Authors: Elwyn R. Berlekamp, John H. Conway, Richard K. Guy

Description: it can be considered a compendium of information on mathematical games (tons of games are analyzed: coin and paper-and-pencil games, Soma, Rubik's Cube, mechanical wire and string puzzles, sliding block puzzles, magic squares, Life). It is easy enough to please any fan of recreational mathematics or simply anyone who is interested in games and how to play them well; but I think that it has also been a source of inspiration for many deeper results in combinatorial game theory.

Addendum

It is not a book, but I think that the Martin Gardner's 'Mathematical Games and Recreations' column for Scientific American must be cited.

Resource: The 'Mathematical Games and Recreations' column for Scientific American

Author: Martin Gardner

Description: for 25 of his 95 years, Martin Gardner wrote 'Mathematical Games and Recreations', a monthly column for Scientific American magazine. These columns have inspired hundreds of thousands of readers to delve more deeply into the large world of mathematics. He has also made significant contributions to magic, philosophy, debunking pseudoscience, and children's literature. Many Martin Gardner's books are collections of informative extracts from his Scientific American column (e.g. Fractal Music, Hypercards and More...: Mathematical Recreations from Scientific American Magazine, Wheels, Life and Other Mathematical Amusements, ecc. ecc.).

  • Upvoted just for Martin Gardner. I first learned about RSA from Mathematical Games, which has influenced my career since then. – nealmcb Sep 26 '16 at 2:23

Scott Aaronson's Quantum Computing Since Democritus. This book is an excellent introduction to theoretical computer science and quantum computing for layman as well as begining students of theoretical computer science. Unlike other pop science books this book is rigorous as well.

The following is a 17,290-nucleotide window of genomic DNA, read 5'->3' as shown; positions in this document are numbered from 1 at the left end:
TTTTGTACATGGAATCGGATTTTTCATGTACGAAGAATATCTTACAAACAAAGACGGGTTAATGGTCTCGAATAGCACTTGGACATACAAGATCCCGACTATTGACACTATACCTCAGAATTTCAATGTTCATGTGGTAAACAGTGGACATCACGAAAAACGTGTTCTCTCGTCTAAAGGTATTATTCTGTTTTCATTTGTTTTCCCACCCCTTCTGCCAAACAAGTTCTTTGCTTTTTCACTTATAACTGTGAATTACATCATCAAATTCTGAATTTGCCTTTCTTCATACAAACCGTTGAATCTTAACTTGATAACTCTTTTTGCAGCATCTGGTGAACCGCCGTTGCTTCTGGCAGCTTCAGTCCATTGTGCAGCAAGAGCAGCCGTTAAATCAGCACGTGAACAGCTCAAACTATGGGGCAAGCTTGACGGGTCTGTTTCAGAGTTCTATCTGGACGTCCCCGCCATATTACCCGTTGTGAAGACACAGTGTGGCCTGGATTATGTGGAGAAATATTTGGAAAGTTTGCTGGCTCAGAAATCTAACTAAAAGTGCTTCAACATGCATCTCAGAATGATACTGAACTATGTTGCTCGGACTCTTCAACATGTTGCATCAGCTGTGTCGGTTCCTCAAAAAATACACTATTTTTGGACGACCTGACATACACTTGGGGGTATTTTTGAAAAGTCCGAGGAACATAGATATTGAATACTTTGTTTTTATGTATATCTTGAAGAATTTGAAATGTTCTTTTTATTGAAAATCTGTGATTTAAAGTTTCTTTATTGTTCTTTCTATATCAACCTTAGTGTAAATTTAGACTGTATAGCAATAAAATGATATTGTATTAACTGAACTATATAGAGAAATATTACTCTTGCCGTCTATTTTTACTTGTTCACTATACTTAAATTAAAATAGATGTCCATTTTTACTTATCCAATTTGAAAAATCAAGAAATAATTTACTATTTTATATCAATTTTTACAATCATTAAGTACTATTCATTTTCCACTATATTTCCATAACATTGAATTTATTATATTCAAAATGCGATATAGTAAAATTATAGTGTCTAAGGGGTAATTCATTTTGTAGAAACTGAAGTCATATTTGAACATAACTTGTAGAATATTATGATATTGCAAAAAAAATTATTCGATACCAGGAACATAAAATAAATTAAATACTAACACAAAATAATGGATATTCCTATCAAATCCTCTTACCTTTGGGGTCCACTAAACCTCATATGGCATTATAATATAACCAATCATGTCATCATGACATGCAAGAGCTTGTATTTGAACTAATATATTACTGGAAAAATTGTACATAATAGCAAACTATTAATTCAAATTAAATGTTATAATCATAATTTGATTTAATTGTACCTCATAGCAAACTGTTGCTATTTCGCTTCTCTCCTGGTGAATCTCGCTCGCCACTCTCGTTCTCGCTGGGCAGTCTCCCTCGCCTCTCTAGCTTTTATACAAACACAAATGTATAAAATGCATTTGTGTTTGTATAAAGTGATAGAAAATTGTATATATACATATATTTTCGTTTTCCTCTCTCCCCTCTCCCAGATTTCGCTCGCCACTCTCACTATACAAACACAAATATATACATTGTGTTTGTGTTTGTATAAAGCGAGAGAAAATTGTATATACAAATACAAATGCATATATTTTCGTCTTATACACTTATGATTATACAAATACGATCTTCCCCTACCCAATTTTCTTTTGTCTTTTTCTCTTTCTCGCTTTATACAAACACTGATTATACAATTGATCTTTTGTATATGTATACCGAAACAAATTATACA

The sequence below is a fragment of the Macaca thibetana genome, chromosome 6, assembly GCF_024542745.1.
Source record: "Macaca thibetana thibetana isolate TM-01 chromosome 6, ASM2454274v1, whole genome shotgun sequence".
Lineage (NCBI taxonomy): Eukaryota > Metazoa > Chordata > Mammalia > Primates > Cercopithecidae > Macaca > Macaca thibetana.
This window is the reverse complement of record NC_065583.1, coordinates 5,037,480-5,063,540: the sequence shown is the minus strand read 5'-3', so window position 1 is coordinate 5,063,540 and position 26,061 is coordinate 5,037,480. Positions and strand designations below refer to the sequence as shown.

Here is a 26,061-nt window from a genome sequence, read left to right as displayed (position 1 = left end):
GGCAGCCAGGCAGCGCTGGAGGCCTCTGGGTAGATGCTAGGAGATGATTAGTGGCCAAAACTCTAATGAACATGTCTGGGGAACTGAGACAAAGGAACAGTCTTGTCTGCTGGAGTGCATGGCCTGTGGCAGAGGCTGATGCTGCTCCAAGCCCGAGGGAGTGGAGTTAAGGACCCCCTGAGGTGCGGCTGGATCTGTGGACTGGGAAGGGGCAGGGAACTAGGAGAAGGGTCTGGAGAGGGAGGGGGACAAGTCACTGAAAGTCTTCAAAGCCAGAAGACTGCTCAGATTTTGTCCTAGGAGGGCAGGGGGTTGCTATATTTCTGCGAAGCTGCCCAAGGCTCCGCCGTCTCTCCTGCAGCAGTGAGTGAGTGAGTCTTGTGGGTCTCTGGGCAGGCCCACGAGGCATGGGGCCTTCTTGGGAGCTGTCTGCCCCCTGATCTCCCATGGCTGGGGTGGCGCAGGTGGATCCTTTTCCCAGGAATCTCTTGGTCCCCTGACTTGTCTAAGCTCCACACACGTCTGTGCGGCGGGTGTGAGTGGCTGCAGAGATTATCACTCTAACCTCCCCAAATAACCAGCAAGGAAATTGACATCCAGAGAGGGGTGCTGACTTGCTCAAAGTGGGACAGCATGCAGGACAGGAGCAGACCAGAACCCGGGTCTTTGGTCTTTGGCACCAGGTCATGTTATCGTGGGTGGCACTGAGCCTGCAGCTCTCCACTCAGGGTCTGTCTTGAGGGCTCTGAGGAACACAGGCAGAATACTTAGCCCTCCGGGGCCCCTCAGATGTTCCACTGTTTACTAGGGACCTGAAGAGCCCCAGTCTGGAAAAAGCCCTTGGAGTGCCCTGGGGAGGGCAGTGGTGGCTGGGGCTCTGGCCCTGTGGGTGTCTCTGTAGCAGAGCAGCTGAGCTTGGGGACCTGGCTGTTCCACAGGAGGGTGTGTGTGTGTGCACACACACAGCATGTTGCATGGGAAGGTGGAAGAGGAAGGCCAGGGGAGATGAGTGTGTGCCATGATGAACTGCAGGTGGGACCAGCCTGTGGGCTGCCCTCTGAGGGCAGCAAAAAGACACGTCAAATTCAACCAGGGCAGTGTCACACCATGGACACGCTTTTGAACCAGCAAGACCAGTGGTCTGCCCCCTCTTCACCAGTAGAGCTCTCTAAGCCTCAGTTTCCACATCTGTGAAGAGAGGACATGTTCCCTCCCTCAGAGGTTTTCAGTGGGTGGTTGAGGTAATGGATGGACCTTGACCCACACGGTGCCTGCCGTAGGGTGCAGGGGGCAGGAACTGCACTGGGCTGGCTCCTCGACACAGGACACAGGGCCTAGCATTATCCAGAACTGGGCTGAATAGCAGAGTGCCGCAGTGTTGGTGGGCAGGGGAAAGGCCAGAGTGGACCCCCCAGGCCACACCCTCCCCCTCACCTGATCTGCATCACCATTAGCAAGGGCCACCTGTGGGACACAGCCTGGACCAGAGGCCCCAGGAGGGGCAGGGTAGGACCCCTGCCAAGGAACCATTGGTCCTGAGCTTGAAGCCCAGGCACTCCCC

At the intersection of evolutionary biology and theoretical computer science there are two recent books.

  • Valiant's "Probably Approximately Correct: Nature's Algorithms for Learning and Prospering in a Complex World", and

  • Chaitin's "Proving Darwin: Making Biology Mathematical".

Both books look at evolution through the algorithmic lens, with the first concentrating on how evolution, learning, and intelligence can be all expressed in the PAC-framework of Machine Learning. The second book, looks at how to build a toy model of evolutionary innovation using algorithmic information theory. Although the books are only loosely connected to biology, they do present computer science in a standard pop-sci way and show how it related to more common topics in pop-sci, like evolution.

  • 1
    fresh NYT review of Valiant – vzn Oct 3 '13 at 23:14

I first got interested in TCS after reading Scott Aaronson's writings; one of the earlier ones was Who Can Name the Bigger Number?, which does have a pop-science feel to it

Another very good one I read later is Why Philosophers Should Care About Computational Complexity; although written in an academic style I would say it is "popular science" in that its audience includes philosophers who have no previous experience with TCS.

IMHO, I would recommend these "popular" books:

  1. Any book by James Gleick - Chaos, The Information
  2. Fire in the Valley, for an account of early PC history
  3. Books by Steven Levy: Insanely Great, In the Plex, Hackers, etc.